The Black Lives Matter protests of 2020 introduced many people to the idea of abolishing police and prisons. Mariame Kaba might be the most thoughtful abolitionist organizer. This book of essays is both daring and humble, forward-thinking, and rooted in the everyday lives of young Black and Brown people.

Using simple language to convey profound ideas, Kaba asks if the massive expenditures of money and violence in our criminal justice system actually bring satisfaction and healing to those who are victims of crime. She insists that abolition is about not just ending a failed institution for public safety but also about experimenting with how to create better ones that are based in community and democracy. It’s a book that teaches you how to hope.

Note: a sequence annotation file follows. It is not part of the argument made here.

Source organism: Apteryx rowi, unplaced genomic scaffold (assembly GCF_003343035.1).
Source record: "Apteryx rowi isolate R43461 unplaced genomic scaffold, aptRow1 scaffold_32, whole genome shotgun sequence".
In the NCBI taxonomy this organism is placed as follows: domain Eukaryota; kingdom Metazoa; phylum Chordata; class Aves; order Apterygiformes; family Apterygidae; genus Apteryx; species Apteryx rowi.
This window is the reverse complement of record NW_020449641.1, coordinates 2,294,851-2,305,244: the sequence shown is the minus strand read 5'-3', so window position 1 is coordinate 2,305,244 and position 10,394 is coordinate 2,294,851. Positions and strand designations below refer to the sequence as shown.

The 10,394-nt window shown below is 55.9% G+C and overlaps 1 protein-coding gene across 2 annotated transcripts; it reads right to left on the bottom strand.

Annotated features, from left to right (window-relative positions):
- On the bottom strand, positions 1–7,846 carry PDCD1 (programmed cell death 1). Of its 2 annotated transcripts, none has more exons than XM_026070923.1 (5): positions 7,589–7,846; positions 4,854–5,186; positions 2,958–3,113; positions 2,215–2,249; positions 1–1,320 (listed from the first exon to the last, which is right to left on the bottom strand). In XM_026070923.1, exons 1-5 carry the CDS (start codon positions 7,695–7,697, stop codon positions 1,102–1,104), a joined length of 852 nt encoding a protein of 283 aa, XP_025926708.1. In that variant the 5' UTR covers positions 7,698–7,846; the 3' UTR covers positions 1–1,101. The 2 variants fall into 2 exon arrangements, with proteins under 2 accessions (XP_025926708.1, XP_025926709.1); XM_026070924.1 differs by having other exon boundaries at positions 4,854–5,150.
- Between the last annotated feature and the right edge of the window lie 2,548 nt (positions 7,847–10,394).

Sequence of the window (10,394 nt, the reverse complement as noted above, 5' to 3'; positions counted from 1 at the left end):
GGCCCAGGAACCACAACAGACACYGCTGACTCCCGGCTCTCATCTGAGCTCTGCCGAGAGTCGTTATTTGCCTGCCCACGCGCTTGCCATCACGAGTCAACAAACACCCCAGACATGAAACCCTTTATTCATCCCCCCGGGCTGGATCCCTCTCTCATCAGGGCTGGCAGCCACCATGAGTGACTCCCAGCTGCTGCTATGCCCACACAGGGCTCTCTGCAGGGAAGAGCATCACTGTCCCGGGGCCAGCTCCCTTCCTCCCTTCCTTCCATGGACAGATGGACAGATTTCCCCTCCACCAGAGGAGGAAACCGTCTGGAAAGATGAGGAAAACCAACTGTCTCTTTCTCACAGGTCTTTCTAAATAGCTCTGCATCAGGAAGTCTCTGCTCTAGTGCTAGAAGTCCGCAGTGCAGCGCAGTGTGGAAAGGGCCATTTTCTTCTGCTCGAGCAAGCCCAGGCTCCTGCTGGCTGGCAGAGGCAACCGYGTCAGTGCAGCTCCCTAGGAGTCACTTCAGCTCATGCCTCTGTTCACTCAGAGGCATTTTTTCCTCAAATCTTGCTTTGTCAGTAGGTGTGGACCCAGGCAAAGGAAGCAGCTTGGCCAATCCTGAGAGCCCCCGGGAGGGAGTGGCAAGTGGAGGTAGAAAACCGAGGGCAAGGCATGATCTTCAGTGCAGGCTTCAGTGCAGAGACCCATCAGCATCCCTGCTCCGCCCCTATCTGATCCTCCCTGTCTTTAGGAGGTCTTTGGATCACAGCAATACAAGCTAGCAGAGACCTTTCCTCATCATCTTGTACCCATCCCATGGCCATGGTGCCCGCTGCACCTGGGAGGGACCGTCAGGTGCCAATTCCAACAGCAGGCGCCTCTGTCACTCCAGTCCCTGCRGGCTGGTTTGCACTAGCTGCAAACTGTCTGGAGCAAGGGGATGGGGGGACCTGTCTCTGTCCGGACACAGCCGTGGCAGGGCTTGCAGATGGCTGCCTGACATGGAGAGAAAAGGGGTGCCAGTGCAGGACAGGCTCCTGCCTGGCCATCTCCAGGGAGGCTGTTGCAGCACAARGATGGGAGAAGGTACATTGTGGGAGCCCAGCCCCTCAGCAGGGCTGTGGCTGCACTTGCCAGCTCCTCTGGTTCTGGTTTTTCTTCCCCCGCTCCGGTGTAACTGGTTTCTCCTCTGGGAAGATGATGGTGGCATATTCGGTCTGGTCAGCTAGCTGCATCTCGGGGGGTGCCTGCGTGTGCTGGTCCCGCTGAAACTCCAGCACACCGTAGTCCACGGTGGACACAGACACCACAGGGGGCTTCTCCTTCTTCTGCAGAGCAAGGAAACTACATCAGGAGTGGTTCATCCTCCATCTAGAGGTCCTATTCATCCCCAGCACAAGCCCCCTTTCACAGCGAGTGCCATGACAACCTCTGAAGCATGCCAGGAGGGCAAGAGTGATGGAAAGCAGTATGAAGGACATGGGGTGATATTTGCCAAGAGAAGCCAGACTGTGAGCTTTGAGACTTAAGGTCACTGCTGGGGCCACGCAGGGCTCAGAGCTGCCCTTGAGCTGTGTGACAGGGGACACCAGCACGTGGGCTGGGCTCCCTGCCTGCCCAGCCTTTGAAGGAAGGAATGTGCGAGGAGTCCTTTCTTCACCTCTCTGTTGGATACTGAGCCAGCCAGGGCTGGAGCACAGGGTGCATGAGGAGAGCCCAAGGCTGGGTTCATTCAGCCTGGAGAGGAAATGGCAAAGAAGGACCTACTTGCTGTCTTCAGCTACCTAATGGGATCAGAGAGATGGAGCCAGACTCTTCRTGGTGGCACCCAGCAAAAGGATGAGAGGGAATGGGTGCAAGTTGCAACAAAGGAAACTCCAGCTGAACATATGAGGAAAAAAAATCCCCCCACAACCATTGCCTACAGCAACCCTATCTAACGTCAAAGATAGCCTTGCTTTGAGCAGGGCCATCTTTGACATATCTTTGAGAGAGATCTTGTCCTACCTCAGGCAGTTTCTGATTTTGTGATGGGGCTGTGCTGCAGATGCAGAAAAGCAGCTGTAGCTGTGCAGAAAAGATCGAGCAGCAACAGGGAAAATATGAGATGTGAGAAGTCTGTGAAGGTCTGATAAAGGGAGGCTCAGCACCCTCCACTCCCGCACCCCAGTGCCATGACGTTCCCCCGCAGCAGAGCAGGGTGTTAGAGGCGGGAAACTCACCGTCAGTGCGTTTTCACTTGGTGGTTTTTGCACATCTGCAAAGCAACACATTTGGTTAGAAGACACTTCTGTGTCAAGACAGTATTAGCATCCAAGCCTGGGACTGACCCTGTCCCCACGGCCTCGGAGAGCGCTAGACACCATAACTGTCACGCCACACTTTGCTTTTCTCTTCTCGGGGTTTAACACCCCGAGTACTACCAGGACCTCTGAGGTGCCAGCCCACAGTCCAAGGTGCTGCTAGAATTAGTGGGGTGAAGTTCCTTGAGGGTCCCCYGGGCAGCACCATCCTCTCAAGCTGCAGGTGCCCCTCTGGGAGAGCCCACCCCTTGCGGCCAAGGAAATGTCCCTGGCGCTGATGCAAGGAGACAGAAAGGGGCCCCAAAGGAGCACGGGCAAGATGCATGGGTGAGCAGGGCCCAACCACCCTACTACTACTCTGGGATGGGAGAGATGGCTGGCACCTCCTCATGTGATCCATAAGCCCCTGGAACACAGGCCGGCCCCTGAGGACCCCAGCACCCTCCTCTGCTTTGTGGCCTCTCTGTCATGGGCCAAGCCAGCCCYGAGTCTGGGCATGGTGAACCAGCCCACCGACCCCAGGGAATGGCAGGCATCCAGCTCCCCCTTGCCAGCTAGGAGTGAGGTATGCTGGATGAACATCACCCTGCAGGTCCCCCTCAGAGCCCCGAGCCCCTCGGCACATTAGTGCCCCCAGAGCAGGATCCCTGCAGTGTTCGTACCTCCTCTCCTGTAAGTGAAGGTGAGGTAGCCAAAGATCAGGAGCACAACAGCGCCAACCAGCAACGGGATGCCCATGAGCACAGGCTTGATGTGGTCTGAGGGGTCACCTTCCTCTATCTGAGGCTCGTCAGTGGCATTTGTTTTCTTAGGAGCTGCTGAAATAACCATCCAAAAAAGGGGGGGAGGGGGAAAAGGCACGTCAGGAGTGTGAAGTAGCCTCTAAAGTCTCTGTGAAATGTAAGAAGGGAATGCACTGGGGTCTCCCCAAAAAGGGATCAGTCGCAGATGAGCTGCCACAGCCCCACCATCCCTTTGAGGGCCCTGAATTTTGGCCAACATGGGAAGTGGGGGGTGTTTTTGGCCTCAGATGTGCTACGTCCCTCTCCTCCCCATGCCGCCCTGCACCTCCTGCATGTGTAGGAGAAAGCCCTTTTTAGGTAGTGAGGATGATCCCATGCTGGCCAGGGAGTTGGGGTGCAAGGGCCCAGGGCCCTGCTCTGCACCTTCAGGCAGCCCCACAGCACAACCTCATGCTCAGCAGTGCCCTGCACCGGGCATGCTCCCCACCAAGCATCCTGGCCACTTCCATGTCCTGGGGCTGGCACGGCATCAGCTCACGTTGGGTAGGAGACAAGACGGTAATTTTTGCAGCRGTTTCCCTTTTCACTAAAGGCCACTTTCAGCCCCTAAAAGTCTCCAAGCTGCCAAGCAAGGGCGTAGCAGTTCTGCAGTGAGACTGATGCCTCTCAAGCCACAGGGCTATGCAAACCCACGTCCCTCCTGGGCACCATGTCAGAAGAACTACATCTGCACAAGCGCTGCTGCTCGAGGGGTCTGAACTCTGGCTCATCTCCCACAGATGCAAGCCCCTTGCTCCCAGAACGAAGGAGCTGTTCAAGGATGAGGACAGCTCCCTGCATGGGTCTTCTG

By Mariame Kaba,

Why should I read it?

1 author picked We Do This 'Til We Free Us as one of their favorite books, and they share why you should read it.

What is this book about?

New York Times Bestseller

"Organizing is both science and art. It is thinking through a vision, a strategy, and then figuring out who your targets are, always being concerned about power, always being concerned about how you're going to actually build power in order to be able to push your issues, in order to be able to get the target to actually move in the way that you want to."

What if social transformation and liberation isn't about waiting for someone else to come along and save us? What if ordinary people have the power to collectively free ourselves? In…


Book cover of The Red Deal: Indigenous Action to Save Our Earth

Danny Katch Why did I love this book?